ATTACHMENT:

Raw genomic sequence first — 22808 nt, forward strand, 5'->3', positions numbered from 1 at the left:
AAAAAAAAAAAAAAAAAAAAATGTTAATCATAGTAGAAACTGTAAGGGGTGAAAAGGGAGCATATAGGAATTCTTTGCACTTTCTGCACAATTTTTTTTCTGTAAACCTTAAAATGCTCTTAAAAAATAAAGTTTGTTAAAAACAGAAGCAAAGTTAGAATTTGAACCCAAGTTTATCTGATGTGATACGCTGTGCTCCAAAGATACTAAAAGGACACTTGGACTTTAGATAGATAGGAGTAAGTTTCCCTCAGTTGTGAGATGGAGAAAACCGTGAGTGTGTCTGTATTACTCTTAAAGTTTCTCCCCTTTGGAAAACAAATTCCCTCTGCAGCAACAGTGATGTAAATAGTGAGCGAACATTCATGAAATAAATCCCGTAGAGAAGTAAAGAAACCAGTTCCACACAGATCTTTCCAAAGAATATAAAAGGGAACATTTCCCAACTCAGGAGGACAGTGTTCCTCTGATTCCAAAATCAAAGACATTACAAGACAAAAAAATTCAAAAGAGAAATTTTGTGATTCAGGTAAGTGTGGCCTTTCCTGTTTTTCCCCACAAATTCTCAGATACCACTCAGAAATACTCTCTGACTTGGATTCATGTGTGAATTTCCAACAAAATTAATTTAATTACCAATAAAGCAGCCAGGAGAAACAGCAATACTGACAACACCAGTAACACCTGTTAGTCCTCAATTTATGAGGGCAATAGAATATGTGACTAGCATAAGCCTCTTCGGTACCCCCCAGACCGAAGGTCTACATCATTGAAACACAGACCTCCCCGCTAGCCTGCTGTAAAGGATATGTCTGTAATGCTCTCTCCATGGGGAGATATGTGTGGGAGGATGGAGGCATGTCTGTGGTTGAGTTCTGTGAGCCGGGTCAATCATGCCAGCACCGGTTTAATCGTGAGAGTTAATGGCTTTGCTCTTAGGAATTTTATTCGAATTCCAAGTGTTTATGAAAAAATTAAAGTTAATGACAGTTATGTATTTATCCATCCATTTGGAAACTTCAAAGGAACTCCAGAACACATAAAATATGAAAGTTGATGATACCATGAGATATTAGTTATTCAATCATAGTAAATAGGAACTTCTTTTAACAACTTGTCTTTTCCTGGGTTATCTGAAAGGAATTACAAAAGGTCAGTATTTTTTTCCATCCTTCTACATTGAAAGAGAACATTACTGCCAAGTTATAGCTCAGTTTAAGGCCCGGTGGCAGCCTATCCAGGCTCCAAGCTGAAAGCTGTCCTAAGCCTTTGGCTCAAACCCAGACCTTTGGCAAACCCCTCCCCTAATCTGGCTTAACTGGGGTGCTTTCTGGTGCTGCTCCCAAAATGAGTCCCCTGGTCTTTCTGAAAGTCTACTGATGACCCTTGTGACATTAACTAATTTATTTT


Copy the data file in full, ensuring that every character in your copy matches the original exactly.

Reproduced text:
Raw genomic sequence first — 22808 nt, forward strand, 5'->3', positions numbered from 1 at the left:
AAAAAAAAAAAAAAAAAAAAATGTTAATCATAGTAGAAACTGTAAGGGGTGAAAAGGGAGCATATAGGAATTCTTTGCACTTTCTGCACAATTTTTTTTCTGTAAACCTTAAAATGCTCTTAAAAAATAAAGTTTGTTAAAAACAGAAGCAAAGTTAGAATTTGAACCCAAGTTTATCTGATGTGATACGCTGTGCTCCAAAGATACTAAAAGGACACTTGGACTTTAGATAGATAGGAGTAAGTTTCCCTCAGTTGTGAGATGGAGAAAACCGTGAGTGTGTCTGTATTACTCTTAAAGTTTCTCCCCTTTGGAAAACAAATTCCCTCTGCAGCAACAGTGATGTAAATAGTGAGCGAACATTCATGAAATAAATCCCGTAGAGAAGTAAAGAAACCAGTTCCACACAGATCTTTCCAAAGAATATAAAAGGGAACATTTCCCAACTCAGGAGGACAGTGTTCCTCTGATTCCAAAATCAAAGACATTACAAGACAAAAAAATTCAAAAGAGAAATTTTGTGATTCAGGTAAGTGTGGCCTTTCCTGTTTTTCCCCACAAATTCTCAGATACCACTCAGAAATACTCTCTGACTTGGATTCATGTGTGAATTTCCAACAAAATTAATTTAATTACCAATAAAGCAGCCAGGAGAAACAGCAATACTGACAACACCAGTAACACCTGTTAGTCCTCAATTTATGAGGGCAATAGAATATGTGACTAGCATAAGCCTCTTCGGTACCCCCCAGACCGAAGGTCTACATCATTGAAACACAGACCTCCCCGCTAGCCTGCTGTAAAGGATATGTCTGTAATGCTCTCTCCATGGGGAGATATGTGTGGGAGGATGGAGGCATGTCTGTGGTTGAGTTCTGTGAGCCGGGTCAATCATGCCAGCACCGGTTTAATCGTGAGAGTTAATGGCTTTGCTCTTAGGAATTTTATTCGAATTCCAAGTGTTTATGAAAAAATTAAAGTTAATGACAGTTATGTATTTATCCATCCATTTGGAAACTTCAAAGGAACTCCAGAACACATAAAATATGAAAGTTGATGATACCATGAGATATTAGTTATTCAATCATAGTAAATAGGAACTTCTTTTAACAACTTGTCTTTTCCTGGGTTATCTGAAAGGAATTACAAAAGGTCAGTATTTTTTTCCATCCTTCTACATTGAAAGAGAACATTACTGCCAAGTTATAGCTCAGTTTAAGGCCCGGTGGCAGCCTATCCAGGCTCCAAGCTGAAAGCTGTCCTAAGCCTTTGGCTCAAACCCAGACCTTTGGCAAACCCCTCCCCTAATCTGGCTTAACTGGGGTGCTTTCTGGTGCTGCTCCCAAAATGAGTCCCCTGGTCTTTCTGAAAGTCTACTGATGACCCTTGTGACATTAACTAATTTATTTT